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Samuel Reshevsky vs Jose Raul Capablanca
"Play It Again, Sam" (game of the day Mar-24-2012)
Margate (1935), Margate ENG, rd 4, Apr-27
Queen's Gambit Declined: Modern. Knight Defense (D51)  ·  1-0
ANALYSIS [x]

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Given 29 times; par: 81 [what's this?]

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Kibitzer's Corner
< Earlier Kibitzing  · PAGE 3 OF 3 ·  Later Kibitzing>
Sep-10-10  sevenseaman: .. 48. Rxa4? The R is immune to the N on c3 but in the bargain the move has led to the pernicious clean out of the Black pawns at d5 and c4; clearly equivalent to handing White the win, in addition to providing a haven for the White K.
Mar-24-12  sevenseaman: A very high quality game. I do not know how many times I've been to it and found it invigorating every time. Like a ballet dancer's routine, every move executed with precision.

May be Reshevsky's best.

Mar-24-12  SChesshevsky: <<He thought that the bl d pawn was the cause of all the trouble.>>

Black's d-pawn certainly was weak but I was thinking after 21...Rxa6 it's the backward b pawn on the open file that ends up losing.

White gets to double up the rooks and Black's are stuck defending and never do seem to coordinate.

Mar-24-12  King Sacrificer: <sevenseaman: .. 48. Rxa4? The R is immune to the N on c3 but in the bargain the move has led to the pernicious clean out of the Black pawns at d5 and c4; clearly equivalent to handing White the win, in addition to providing a haven for the White K.> I agree. It looks like Capablanca didn't calculate enough before making this move. Reshevsky has played very accurate though.

Great open game in general.

Mar-24-12  Danzowich: One can really learn from Reshevsky
Mar-24-12
Premium Chessgames Member
  kevin86: Could is be a fact that Capa was slipping a bit at the end of his chess career?
Mar-24-12  RookFile: Yeah, he really slipped in 1936, when he won everything.
Mar-24-12
Premium Chessgames Member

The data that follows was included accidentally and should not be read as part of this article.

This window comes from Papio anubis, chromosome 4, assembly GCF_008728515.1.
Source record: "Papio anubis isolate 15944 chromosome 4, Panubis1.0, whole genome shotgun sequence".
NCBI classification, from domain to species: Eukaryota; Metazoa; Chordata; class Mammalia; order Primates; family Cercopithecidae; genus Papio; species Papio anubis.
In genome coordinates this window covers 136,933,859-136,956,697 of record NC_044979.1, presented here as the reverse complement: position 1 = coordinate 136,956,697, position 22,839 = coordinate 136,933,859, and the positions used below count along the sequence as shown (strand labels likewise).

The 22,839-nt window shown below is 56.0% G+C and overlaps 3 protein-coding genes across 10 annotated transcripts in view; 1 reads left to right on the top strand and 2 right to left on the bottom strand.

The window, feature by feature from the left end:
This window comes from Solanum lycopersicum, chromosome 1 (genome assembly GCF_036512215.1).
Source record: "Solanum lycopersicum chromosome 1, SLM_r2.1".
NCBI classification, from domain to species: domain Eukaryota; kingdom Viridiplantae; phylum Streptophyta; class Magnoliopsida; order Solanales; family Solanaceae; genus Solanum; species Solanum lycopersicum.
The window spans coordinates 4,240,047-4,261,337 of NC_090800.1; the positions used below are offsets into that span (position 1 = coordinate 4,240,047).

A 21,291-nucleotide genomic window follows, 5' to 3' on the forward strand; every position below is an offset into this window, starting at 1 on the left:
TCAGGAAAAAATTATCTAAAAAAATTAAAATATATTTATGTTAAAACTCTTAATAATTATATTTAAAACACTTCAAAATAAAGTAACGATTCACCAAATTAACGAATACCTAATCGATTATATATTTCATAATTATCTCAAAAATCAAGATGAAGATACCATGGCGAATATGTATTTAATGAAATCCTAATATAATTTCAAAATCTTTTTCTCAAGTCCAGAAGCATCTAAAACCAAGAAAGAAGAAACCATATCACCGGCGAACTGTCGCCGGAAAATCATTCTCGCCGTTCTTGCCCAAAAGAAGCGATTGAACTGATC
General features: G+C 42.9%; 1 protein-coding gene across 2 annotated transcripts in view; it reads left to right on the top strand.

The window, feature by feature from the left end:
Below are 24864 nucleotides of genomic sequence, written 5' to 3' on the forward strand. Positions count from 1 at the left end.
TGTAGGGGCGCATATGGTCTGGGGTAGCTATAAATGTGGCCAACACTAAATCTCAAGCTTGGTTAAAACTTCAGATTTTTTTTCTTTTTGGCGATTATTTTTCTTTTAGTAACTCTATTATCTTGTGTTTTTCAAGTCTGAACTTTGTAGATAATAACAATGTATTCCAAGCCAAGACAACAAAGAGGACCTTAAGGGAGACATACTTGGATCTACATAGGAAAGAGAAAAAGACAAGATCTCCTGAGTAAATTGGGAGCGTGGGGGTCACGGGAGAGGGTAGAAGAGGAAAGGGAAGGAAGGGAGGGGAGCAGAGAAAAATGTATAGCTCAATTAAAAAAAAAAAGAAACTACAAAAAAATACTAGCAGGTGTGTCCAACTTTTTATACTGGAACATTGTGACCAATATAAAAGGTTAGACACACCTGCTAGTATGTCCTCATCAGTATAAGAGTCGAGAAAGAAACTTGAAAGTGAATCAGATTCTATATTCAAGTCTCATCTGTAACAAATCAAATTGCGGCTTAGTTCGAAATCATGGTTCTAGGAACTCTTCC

Penguincw: It seems like whenever an underdog has white against Capablanca, if the game had to decided, the underdog would win more than Capablanca.
Mar-24-12  bischopper: today , I have not comment Im sorry...
Apr-29-12
Premium Chessgames Member
  wordfunph: Reshevsky - Capablanca

after 35...b6


click for larger view

"Here Capablanca offered a draw, but since I had a clear initiative and pressure on black's weaknesses, I declined the offer. I thought I could win, and I could not hope to become a grandmaster by accepting draws in winning positions."

Source: Reshevsky's Best Games by Reshevsky
- Samuel Reshevsky

Mar-23-13  apexin: Can someone explain the pun,please?
Mar-23-13
Premium Chessgames Member
  Phony Benoni: <apexin> "Play It Again, Sam" is a line associated with the film "Casablanca" (though it was never actually said).

That makes it a natural for a game between "Sam" Reshevsky and Capablanca.

Mar-23-13  apexin: Thanks, Phony Benoni. Of course i seen that movie, some 20 years ago, but didnt know about this misquotation at all. It's a good one, Capablanca, died some 4 months after the premiere, guess he liked a name very alike his, used in a film. Well, i if hes seen it. I would have liked it.
Mar-23-13  Marmot PFL: < I thought I could win, and I could not hope to become a grandmaster by accepting draws in winning positions.">

Fortunately, these days players can meet the required norms without having to take unnecessary risks.

Apr-14-13
Premium Chessgames Member
  FSR: <kevin86: Could is be a fact that Capa was slipping a bit at the end of his chess career?>

No doubt about it. Compare his tournament results before and after 1930. http://en.wikipedia.org/wiki/Jos%C3... From 1910 (the beginning of his tournament career) through 1929, he finished 1st 17 times, 2nd 5 times, 2nd-3rd once, and 3rd once. In the 1930s he finished 1st twice, 1st-2nd twice, 2nd 3 times, 2nd-3rd once, 3rd-4th once, 4th twice, and 7th once. As Reinfeld cruelly, but accurately put it, after Capablanca lost the world championship to Alekhine in 1937, "From this point on, the road is downward." <The Immortal Games of Capablanca>, p. 1. http://books.google.com/books?id=Nm...